Published by the Students of Johns Hopkins since 1896
October 16, 2021


Lesser learns to adjust to changing circumstances and unmet expectations.

When I was nine years old, I convinced my family to drive 3.5 hours to Hershey Park to see a Selena Gomez concert. As a huge child fan of the Disney show Wizards of Waverly Place, I was thrilled beyond belief to finally see Selena in person. As we found our seats on the bleachers of Hersheypark Stadium, I gradually noticed the clouds turn a dark gray, and I soon heard the rumbling noise of thunder. As a massive downpour began, the opening act exited the stage, and the concert came to a halt.

I’ve never liked the concept of rain. Personally, I don’t have anything against rain itself, but I despise the power it holds and the inconveniences it creates. From ruining all outdoor activities to making it difficult to move from place to place, rain has always provided me with distress, acting as an ominous factor that constantly looms above us all.

About four years ago, I remember waking up on the day of my sister’s high school graduation and feeling my excitement fade into subtle disappointment. There was a thunderstorm, which meant that instead of having graduation on the football field with countless family members and friends, the ceremony would be moved to the gym, limited to only two guests per graduate. 

I felt especially sad for my sister since she had been looking forward to a traditional graduation for so long. Nevertheless, while my parents entered the gym to watch the ceremony, I led my grandparents and cousins into the auditorium, where we sat in the overflow seating to watch the livestream. As I sat in that auditorium, staring at the projector screen, I thought to myself, “If only the rain had gone away, we would have had a regular celebration.” 

I spent the next three years hoping and praying that it wouldn’t rain on my graduation day so that I could enjoy a “traditional” graduation experience. While it did not rain on the day I graduated, there was, instead, a global pandemic. And because of this, my sister watched me graduate through a livestream, just like I had watched her three years prior.

Looking back at these memories, I see that rain was never the issue: it was my lack of ability to adapt. Throughout high school, I had tightly clutched onto the concept of traditional experiences, to the point where I could barely comprehend any alternatives to prom or graduation once COVID-19 hit in the spring of my senior year.

As I now enter the final week of my freshman year of college, I realize that holding onto my unrealistic expectations of what college should be like will not get me anywhere, and that I need to move on and make the most of what I have. 

Yes, a part of me still feels cheated by the fact that I only had one semester in person this year, that I never got to eat inside of a dining hall with friends and that I never had the chance to take a class in a crowded lecture hall. But while these notions disappoint me, I realize that it’s not useful to just sit around and think about everything we’ve missed out on, and instead, I should be savoring and enjoying every opportunity I still have available.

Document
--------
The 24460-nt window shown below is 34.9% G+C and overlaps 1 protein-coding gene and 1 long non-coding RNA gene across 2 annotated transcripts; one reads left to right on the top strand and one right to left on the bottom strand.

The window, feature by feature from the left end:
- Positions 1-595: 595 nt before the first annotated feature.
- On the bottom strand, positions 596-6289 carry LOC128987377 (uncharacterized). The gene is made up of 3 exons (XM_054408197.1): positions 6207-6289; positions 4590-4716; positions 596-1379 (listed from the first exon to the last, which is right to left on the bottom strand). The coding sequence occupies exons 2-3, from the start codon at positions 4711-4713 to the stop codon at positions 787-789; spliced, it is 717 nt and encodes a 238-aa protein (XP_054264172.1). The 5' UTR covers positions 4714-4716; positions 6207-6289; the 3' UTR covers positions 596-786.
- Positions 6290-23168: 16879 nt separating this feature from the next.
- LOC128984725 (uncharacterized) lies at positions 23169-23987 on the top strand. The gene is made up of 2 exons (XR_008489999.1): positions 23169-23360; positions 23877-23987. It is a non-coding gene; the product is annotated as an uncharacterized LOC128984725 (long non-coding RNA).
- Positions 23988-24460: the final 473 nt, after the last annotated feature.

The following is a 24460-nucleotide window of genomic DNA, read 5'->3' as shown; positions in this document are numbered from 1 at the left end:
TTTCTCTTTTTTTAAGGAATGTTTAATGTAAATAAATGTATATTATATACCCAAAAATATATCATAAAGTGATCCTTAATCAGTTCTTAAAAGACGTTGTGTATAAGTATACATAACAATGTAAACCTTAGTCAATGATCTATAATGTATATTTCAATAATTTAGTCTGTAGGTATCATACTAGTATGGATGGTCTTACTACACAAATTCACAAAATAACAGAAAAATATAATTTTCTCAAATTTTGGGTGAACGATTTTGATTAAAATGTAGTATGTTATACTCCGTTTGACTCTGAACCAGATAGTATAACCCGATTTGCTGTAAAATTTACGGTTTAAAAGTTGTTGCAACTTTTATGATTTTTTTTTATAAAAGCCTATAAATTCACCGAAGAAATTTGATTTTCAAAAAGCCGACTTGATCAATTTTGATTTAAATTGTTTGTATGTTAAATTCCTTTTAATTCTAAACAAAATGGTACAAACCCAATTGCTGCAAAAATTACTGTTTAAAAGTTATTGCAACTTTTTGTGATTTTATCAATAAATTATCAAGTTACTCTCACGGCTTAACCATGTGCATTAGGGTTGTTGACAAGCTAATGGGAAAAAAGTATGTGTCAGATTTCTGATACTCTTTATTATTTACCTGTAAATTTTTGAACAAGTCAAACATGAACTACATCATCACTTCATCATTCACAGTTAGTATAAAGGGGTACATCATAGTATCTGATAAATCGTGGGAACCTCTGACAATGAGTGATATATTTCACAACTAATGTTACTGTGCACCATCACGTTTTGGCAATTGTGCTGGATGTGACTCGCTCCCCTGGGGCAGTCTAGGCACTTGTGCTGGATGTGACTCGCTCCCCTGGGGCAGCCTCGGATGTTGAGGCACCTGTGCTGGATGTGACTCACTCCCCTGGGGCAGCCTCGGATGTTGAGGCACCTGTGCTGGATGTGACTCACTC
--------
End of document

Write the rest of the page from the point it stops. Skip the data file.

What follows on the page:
In that regard, I am beyond grateful for everything I have gotten to experience this semester. I’ve gotten to live on campus, establish my independence, meet new people, immerse myself in the Hopkins community and even venture out into Baltimore — whether it was to visit the Maryland Zoo, attend a Yankees-Orioles game at Camden Yards or just go for a spontaneous late-night food adventure with friends.

While this was not the semester any of us expected, we have learned to adapt to it, even when that has meant trading a crowded lecture hall for Zoom classes and exchanging the indoor dining hall experience for the tents on Keyser Quad. I am so thankful for my freshman year experience, and I wouldn’t trade it for the world.

The end of my freshman year also signifies the end of my sister’s senior year, which means that she is now graduating from college. And, once again, I will be watching her from a livestream. However, this time, I will not mope around, thinking about “what could have been.” Rather, I will be cheering her on through the screen as loudly as I can, and celebrating with her thereafter, savoring and enjoying the memories.

I think back to that Selena Gomez concert from so many years ago. The rain poured heavily for over half an hour, and as I sat there drenched, I began to accept the fact that Selena would not perform. 

However, the audience began to adapt. People began zipping on their raincoats and ponchos, holding up their umbrellas and persevering through the nasty weather. While it wasn’t what we expected, it was a unique experience, seeing everyone huddled together as the stadium began to flood. And, to my surprise, the rain soon slowed down, and Selena appeared on stage and performed.

While it is daunting to not know what lies ahead, I have decided to withdraw my expectations and open myself up to new opportunities and experiences. As I continue into my sophomore year, I am excited to see where life takes me. Rain or shine, we have to learn to adapt.

Gabriel Lesser is a freshman from Westchester, N.Y. studying Neuroscience and Romance Languages. His column explores his memories along with his current reflections and the lessons that he has learned.

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